There was a wide selection of wonderful new books among popular book vendors like Candlewick, Macmillan, Penguin, and Simon & Schuster. Lee & Low's emphasis on diverse books like Parrots Over Puerto Rico has made them a particular favorite for me. I also fell in love with a wide array of books about art. Emily's Blue Period by Cathleen Daly tells the story of Picasso's Blue Period for a young audience. The Iridescence of Birds by Patricia MacLaughlan is a beautiful story about Henri Matisse as a young child. Yuyi Morales has a beautiful book called Frida. And a lovely book called Edward Hopper Paints His World has a stunning painting featuring a sign for "Phillies" created by illustrator Wendell Minor right on its cover...sure to appeal to our local Philadelphia crowd. Hip hop lovers will be excited by Laban Garrick Hill's new book When the Beat Was Born. For discussion about the Caldecott Medal there is a wonderful book about Randolph Caldecott that explains who he was and why the famous award for picture books bears his name called Randolph Caldecott, The Man Who Could Not Stop Drawing by Leonard S. Marcus. Melissa Sweet, who has had numerous award-winning books including this year's wonderful picture book about Horace Pippin, has a lovely new book forthcoming about Roget and his famous thesaurus that is perfect for integrating into elementary writing lessons. Famous authors and illustrators like Mac Barnett, Jon Klassen, and Jon Scieska all have wonderful new books out as well that should not be missed. Finally, one of my favorite books about math is a book called Lifetime: The Amazing Numbers in Animals Lives by Lola M. Schaefer.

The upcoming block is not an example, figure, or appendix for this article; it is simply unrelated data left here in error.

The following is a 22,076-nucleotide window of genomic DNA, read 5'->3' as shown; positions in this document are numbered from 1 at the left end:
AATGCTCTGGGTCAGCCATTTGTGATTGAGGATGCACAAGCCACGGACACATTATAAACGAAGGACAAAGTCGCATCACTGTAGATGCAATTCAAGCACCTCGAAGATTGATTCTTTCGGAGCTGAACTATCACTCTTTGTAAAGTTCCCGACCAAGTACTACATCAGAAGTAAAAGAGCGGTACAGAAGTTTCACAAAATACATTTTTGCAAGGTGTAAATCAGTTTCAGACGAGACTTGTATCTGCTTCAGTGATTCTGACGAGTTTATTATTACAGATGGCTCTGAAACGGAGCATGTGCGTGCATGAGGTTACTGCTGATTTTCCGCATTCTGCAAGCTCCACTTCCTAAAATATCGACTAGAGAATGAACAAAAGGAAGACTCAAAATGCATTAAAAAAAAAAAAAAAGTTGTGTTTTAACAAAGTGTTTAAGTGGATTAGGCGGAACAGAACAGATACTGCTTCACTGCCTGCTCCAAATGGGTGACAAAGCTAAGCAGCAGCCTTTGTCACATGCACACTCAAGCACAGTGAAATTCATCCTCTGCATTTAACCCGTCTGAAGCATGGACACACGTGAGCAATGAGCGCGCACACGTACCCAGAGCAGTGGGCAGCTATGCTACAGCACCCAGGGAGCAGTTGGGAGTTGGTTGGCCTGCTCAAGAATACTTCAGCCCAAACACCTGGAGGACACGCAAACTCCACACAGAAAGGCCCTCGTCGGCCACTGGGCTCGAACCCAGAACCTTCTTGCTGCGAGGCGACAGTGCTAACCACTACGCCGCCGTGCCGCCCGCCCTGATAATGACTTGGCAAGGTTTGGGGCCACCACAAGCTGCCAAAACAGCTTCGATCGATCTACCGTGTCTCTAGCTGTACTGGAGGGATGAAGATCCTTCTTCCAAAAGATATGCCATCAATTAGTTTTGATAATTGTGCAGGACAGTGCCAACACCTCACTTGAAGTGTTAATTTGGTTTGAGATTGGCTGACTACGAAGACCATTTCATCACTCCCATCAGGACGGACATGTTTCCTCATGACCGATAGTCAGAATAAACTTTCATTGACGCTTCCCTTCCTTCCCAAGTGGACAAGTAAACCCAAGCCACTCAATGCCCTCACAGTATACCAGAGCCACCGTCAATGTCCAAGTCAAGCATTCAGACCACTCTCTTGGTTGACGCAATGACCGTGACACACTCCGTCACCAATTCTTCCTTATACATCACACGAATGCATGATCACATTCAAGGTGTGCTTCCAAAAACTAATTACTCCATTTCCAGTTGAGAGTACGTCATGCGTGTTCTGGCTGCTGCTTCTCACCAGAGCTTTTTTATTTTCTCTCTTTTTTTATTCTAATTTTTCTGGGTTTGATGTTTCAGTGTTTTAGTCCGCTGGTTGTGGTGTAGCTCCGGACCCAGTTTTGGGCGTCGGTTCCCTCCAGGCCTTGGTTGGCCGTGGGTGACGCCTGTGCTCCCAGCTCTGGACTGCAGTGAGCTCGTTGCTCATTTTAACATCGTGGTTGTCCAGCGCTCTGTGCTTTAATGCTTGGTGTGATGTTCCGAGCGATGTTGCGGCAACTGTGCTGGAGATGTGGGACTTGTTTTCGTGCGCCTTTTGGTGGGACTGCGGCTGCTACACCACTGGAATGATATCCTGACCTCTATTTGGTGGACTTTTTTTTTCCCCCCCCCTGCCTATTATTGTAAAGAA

Among YA authors, there are several exciting books coming out or newly released. Ally Condie has a book called Atlantia that is very different from her Matched series. Scott Westerfeld, author of the Uglies and Leviathan series, has a new novel entitled Afterworld. Meg Wolitzer has a new novel entitled Belzhar (pronounced Bell Jar) that involves two teens, a classroom, journal writing, and the works of Sylvia Plath. PJ Hoover has a new middle grade novel called Tut that will also have associated media components including a Minecraft world. Jandy Nelson, Marie Lu, and Cat Winters also have promising new books soon to be released.
Technology is always a highlight of library conferences and the standout new tool for me was in the area of assessment. One of the challenges with assessing new publications in science is the lag in citation appearances. The University of Pittsburgh (yay Pitt!) has developed technology that tracks initial mentions via social media from publication date eliminating the lag of waiting for future publications with citations of a given publication. It's also interesting to note that while the statistics show a huge increase in ebook purchase as well as an increase in ebook lending by libraries, the demand for hardcover books has reached an all-time high and continues to increase with the digital age. For all of the soothsayers who thought paper would disappear, it doesn't look like it will be happening any time soon. It only takes one massive ice storm that knocks out power for a week to see the virtues of the non-digital world, even for the most tech-oriented among us.
I could rattle on for pages about the amazing experiences from ALA, but I would only be entertaining myself. Suffice it to say that the world of libraries, information, and stories in all of their various formats is thriving and growing in wonderful ways.
|Jen Bryant & Melissa Sweet|
|Claire Rudolph Murphy & Brian Collier|
|Meg Wolitzer - Belzhar|
|PJ Hoover - Tut|
|Marie Lu - The Young Elites|
|Cat Winters - The Cure for Dreaming|
|Ally Condie - Atlantia|
|Jandy Nelson- I'll Give You the Sun|
|KG Campbell and Kate DiCamillo|
|My awesome UK edition of The Book Thief!|
|Mac Barnett and Jon Klassen|